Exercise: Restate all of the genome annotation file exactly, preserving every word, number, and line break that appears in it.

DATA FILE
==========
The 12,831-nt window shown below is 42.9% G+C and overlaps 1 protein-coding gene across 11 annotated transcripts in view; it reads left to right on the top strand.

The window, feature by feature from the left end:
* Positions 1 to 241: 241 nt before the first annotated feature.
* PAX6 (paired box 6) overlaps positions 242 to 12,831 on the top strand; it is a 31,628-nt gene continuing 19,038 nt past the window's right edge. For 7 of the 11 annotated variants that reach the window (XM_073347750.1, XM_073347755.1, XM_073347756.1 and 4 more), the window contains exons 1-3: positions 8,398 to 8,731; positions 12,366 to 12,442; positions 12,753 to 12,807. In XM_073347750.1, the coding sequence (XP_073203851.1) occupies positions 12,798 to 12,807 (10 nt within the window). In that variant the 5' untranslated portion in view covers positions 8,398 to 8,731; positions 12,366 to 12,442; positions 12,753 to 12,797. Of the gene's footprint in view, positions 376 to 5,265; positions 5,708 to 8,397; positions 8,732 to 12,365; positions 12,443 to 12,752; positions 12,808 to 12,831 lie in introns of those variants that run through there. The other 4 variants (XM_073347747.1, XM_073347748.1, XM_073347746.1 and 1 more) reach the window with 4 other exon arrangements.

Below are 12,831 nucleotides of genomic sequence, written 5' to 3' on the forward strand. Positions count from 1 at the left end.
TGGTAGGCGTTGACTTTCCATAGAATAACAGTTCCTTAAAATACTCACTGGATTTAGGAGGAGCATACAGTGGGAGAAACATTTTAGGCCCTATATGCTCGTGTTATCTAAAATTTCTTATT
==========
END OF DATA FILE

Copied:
The 12,831-nt window shown below is 42.9% G+C and overlaps 1 protein-coding gene across 11 annotated transcripts in view; it reads left to right on the top strand.

The window, feature by feature from the left end:
* Positions 1 to 241: 241 nt before the first annotated feature.
* PAX6 (paired box 6) overlaps positions 242 to 12,831 on the top strand; it is a 31,628-nt gene continuing 19,038 nt past the window's right edge. For 7 of the 11 annotated variants that reach the window (XM_073347750.1, XM_073347755.1, XM_073347756.1 and 4 more), the window contains exons 1-3: positions 8,398 to 8,731; positions 12,366 to 12,442; positions 12,753 to 12,807. In XM_073347750.1, the coding sequence (XP_073203851.1) occupies positions 12,798 to 12,807 (10 nt within the window). In that variant the 5' untranslated portion in view covers positions 8,398 to 8,731; positions 12,366 to 12,442; positions 12,753 to 12,797. Of the gene's footprint in view, positions 376 to 5,265; positions 5,708 to 8,397; positions 8,732 to 12,365; positions 12,443 to 12,752; positions 12,808 to 12,831 lie in introns of those variants that run through there. The other 4 variants (XM_073347747.1, XM_073347748.1, XM_073347746.1 and 1 more) reach the window with 4 other exon arrangements.

Below are 12,831 nucleotides of genomic sequence, written 5' to 3' on the forward strand. Positions count from 1 at the left end.
TGGTAGGCGTTGACTTTCCATAGAATAACAGTTCCTTAAAATACTCACTGGATTTAGGAGGAGCATACAGTGGGAGAAACATTTTAGGCCCTATATGCTCGTGTTATCTAAAATTTCTTATT